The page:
But if you expect someone to do various tasks outside of their main expertise area, they’re probably an employee.

W-2 Employees and Taxes

If you have W-2 employees, you have more payroll tax liability. You have to withhold taxes from your employees’ paychecks.

The taxes cover federal tax rates, and they include taxes for social security and Medicare. As the employer, you’ll withhold taxes based on an employee’s income.

You’ll also need to pay the same amount of social security and Medicare taxes for your W-2 employees. Traditional employees also need coverage for unemployment and workers’ compensation.

And if you have full-time employees, you may need to offer a retirement plan. Offering a 401(k) would require you to adjust tax withholding for employees who participate.

If you only have part-time employees, you may not have to worry about those things. However, you’ll still need to take out taxes and pay that amount to the IRS.

1099 Employees and Taxes

For businesses that don’t want to deal with employee taxes, 1099 employees are easy. You just give the independent contractor their full pay.

The contractor is responsible for paying federal and state taxes based on their income. They have to calculate how much they make working for you and any other clients they have.

You don’t have to worry about withholding taxes or paying extra for unemployment insurance or workers’ compensation. However, your contractors could sue you if they are injured on the job, and you’ll need to pay for that.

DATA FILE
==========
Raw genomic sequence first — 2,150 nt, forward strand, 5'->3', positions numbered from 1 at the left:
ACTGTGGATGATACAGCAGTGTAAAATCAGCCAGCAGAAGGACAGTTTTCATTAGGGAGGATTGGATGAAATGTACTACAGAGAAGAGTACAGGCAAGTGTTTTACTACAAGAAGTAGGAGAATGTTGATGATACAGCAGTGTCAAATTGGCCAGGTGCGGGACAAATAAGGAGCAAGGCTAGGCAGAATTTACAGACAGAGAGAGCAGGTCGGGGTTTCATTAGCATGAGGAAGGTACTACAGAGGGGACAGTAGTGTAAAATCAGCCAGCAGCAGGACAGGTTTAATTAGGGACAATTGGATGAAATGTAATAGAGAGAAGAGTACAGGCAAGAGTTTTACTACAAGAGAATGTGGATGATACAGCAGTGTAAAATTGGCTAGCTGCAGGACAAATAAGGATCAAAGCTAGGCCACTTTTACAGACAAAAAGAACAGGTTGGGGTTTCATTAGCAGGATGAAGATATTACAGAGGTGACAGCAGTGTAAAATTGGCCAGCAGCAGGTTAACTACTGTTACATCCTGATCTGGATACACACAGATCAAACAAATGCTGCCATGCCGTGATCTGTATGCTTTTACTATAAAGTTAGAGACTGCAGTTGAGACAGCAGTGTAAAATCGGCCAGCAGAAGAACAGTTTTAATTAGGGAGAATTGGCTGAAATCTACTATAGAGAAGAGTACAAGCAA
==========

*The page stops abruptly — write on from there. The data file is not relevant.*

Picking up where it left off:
But you don’t have to offer benefits like health insurance or retirement plans to 1099 employees. Overall, your employer tax liability will be lower if you hire contractors over regular workers.

Why Classification Matters

Hopefully, the various differences have convinced you to accurately classify W-2 vs. 1099 employees. But if they haven’t, consider that you could face some hefty penalties.

The penalties are more serious if you classify employees as contractors. If you classify someone as a contractor when they work for you full-time, you may need to provide back pay.

You may need to increase your budget for benefits when you reclassify someone.

However, classifying contractors as employees could also affect you. By doing that, you may end up overpaying taxes and other things that aren’t necessary.

The more employees you have, the more you’ll have to manage and pay taxes. While you do get to withhold taxes, the money isn’t for your business, so avoid treating it as such.

Whether you have employees, contractors, or both, you need to manage your finances. That way, you won’t have to deal with surprises come tax time.

W-2 vs. 1099 Employees

When you hire people for your business, you need to consider if they will be W-2 vs. 1099 employees. Both classifications have pros and cons, so neither is always better.

However, you should consider how your employees work and how you pay them. That way, you can make sure you don’t misclassify anyone.

Do you need help with payroll management for your various employees? Request a consultation today.

Bryon Jennings

Bryon is the President of Next Generation Payroll and is business consultant who is focused on identifying solutions to common issues facing the small business community in an effort promote economic growth and sustainability.